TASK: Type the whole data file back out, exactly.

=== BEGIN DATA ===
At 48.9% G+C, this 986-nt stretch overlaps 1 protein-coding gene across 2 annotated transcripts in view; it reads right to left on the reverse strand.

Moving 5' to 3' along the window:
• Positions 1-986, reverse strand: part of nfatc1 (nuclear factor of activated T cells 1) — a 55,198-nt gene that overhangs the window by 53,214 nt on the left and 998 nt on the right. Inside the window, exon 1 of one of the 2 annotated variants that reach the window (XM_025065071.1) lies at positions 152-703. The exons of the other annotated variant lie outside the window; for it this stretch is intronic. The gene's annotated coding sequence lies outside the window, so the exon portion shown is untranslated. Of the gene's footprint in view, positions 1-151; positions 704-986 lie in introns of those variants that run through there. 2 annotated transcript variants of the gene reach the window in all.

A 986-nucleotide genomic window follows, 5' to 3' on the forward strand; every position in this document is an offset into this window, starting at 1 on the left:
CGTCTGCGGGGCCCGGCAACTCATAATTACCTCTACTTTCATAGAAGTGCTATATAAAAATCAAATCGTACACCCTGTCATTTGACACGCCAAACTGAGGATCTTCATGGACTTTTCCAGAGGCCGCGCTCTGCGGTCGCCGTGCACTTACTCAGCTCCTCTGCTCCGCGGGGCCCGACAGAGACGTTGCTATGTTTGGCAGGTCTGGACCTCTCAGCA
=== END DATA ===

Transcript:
At 48.9% G+C, this 986-nt stretch overlaps 1 protein-coding gene across 2 annotated transcripts in view; it reads right to left on the reverse strand.

Moving 5' to 3' along the window:
• Positions 1-986, reverse strand: part of nfatc1 (nuclear factor of activated T cells 1) — a 55,198-nt gene that overhangs the window by 53,214 nt on the left and 998 nt on the right. Inside the window, exon 1 of one of the 2 annotated variants that reach the window (XM_025065071.1) lies at positions 152-703. The exons of the other annotated variant lie outside the window; for it this stretch is intronic. The gene's annotated coding sequence lies outside the window, so the exon portion shown is untranslated. Of the gene's footprint in view, positions 1-151; positions 704-986 lie in introns of those variants that run through there. 2 annotated transcript variants of the gene reach the window in all.

A 986-nucleotide genomic window follows, 5' to 3' on the forward strand; every position in this document is an offset into this window, starting at 1 on the left:
CGTCTGCGGGGCCCGGCAACTCATAATTACCTCTACTTTCATAGAAGTGCTATATAAAAATCAAATCGTACACCCTGTCATTTGACACGCCAAACTGAGGATCTTCATGGACTTTTCCAGAGGCCGCGCTCTGCGGTCGCCGTGCACTTACTCAGCTCCTCTGCTCCGCGGGGCCCGACAGAGACGTTGCTATGTTTGGCAGGTCTGGACCTCTCAGCA